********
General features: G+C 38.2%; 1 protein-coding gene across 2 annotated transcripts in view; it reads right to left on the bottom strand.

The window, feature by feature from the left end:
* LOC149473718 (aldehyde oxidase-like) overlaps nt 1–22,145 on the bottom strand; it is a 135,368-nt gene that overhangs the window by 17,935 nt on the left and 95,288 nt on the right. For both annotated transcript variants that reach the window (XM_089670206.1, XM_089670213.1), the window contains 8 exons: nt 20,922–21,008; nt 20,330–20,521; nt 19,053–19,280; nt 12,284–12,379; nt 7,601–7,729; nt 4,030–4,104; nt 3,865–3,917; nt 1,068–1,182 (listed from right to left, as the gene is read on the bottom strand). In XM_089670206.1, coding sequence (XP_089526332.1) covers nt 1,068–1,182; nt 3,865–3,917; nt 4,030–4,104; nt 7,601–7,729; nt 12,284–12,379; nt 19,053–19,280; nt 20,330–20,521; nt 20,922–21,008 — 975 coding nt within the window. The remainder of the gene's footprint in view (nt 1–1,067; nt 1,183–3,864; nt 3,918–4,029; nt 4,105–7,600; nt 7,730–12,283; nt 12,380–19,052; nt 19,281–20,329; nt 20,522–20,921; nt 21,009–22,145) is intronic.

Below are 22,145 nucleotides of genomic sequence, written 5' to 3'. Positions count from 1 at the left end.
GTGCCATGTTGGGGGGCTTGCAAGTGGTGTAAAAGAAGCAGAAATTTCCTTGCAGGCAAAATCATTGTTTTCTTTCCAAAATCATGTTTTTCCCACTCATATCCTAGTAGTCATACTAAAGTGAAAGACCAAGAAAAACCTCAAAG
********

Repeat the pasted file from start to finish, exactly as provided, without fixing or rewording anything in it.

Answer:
General features: G+C 38.2%; 1 protein-coding gene across 2 annotated transcripts in view; it reads right to left on the bottom strand.

The window, feature by feature from the left end:
* LOC149473718 (aldehyde oxidase-like) overlaps nt 1–22,145 on the bottom strand; it is a 135,368-nt gene that overhangs the window by 17,935 nt on the left and 95,288 nt on the right. For both annotated transcript variants that reach the window (XM_089670206.1, XM_089670213.1), the window contains 8 exons: nt 20,922–21,008; nt 20,330–20,521; nt 19,053–19,280; nt 12,284–12,379; nt 7,601–7,729; nt 4,030–4,104; nt 3,865–3,917; nt 1,068–1,182 (listed from right to left, as the gene is read on the bottom strand). In XM_089670206.1, coding sequence (XP_089526332.1) covers nt 1,068–1,182; nt 3,865–3,917; nt 4,030–4,104; nt 7,601–7,729; nt 12,284–12,379; nt 19,053–19,280; nt 20,330–20,521; nt 20,922–21,008 — 975 coding nt within the window. The remainder of the gene's footprint in view (nt 1–1,067; nt 1,183–3,864; nt 3,918–4,029; nt 4,105–7,600; nt 7,730–12,283; nt 12,380–19,052; nt 19,281–20,329; nt 20,522–20,921; nt 21,009–22,145) is intronic.

Below are 22,145 nucleotides of genomic sequence, written 5' to 3'. Positions count from 1 at the left end.
GTGCCATGTTGGGGGGCTTGCAAGTGGTGTAAAAGAAGCAGAAATTTCCTTGCAGGCAAAATCATTGTTTTCTTTCCAAAATCATGTTTTTCCCACTCATATCCTAGTAGTCATACTAAAGTGAAAGACCAAGAAAAACCTCAAAG